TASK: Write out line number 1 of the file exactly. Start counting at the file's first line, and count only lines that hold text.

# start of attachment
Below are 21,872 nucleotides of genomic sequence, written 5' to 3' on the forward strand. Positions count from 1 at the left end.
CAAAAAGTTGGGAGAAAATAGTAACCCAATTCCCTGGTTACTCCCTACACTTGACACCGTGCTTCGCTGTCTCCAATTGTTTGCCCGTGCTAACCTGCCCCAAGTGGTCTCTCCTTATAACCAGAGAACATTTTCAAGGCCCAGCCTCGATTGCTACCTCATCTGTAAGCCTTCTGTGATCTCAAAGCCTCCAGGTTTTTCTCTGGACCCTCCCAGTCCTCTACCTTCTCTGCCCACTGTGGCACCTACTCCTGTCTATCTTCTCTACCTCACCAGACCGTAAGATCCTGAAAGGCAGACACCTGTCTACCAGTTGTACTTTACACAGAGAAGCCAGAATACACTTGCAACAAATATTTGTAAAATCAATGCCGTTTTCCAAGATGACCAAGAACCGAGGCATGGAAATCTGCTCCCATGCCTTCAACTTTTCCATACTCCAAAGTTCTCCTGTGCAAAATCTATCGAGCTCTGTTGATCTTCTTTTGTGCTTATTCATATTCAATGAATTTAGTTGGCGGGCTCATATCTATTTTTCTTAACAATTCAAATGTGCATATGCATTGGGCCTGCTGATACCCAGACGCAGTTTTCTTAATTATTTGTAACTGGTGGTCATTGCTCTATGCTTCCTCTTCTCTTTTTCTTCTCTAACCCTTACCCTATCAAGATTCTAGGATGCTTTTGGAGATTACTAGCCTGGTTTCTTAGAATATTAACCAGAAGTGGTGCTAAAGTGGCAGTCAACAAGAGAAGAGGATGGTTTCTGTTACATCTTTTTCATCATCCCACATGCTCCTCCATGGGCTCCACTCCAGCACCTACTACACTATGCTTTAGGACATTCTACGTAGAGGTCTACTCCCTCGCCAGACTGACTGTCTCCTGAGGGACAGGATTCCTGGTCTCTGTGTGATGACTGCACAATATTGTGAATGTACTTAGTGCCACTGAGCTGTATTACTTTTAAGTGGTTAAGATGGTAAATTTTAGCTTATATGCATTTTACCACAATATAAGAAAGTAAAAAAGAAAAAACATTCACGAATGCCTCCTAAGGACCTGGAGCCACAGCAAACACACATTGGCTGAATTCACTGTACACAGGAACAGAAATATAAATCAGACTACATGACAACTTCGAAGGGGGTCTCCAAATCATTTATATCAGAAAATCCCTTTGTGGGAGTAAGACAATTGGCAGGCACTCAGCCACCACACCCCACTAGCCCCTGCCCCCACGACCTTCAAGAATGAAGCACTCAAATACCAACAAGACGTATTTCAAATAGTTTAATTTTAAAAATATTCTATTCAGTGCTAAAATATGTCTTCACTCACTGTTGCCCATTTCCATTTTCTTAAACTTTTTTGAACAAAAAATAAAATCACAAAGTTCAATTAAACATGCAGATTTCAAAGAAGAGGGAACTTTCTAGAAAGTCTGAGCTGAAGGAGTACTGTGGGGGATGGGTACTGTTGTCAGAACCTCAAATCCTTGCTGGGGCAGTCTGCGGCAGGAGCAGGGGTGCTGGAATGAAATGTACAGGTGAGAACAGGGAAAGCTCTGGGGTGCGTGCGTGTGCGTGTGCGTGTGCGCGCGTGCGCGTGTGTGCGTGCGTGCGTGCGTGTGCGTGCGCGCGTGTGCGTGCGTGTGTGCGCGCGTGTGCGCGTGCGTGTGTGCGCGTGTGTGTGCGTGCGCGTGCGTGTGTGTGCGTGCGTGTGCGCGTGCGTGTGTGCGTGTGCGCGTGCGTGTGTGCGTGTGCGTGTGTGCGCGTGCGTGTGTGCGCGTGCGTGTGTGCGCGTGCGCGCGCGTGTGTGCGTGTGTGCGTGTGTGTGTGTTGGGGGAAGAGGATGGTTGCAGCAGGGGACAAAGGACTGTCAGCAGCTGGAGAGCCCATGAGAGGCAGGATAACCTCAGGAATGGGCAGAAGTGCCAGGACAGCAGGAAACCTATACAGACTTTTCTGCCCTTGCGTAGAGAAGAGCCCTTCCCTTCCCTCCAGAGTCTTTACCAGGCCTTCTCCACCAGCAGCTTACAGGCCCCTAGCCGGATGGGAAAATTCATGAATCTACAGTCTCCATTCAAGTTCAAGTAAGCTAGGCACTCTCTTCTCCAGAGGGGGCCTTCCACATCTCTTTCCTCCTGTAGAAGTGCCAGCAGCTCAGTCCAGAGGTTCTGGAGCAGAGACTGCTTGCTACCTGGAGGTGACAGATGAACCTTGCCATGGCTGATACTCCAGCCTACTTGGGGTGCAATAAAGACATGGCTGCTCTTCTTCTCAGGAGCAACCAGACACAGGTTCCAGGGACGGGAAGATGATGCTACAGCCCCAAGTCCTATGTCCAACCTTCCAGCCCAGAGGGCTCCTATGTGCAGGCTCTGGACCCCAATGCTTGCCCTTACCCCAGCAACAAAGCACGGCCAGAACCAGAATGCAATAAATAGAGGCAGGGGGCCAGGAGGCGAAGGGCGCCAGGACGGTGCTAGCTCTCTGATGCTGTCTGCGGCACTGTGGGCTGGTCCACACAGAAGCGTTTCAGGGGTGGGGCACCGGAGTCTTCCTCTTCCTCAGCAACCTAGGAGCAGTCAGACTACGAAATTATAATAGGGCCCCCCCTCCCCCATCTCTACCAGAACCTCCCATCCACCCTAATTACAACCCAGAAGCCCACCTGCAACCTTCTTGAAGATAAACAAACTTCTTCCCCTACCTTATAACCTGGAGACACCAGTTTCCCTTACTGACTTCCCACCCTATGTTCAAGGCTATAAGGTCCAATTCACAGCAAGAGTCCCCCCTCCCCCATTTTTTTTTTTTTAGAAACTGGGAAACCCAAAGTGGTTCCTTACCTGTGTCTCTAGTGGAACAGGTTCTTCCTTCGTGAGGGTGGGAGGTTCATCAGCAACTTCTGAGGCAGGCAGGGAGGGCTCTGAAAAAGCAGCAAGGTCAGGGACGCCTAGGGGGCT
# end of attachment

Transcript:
Below are 21,872 nucleotides of genomic sequence, written 5' to 3' on the forward strand. Positions count from 1 at the left end.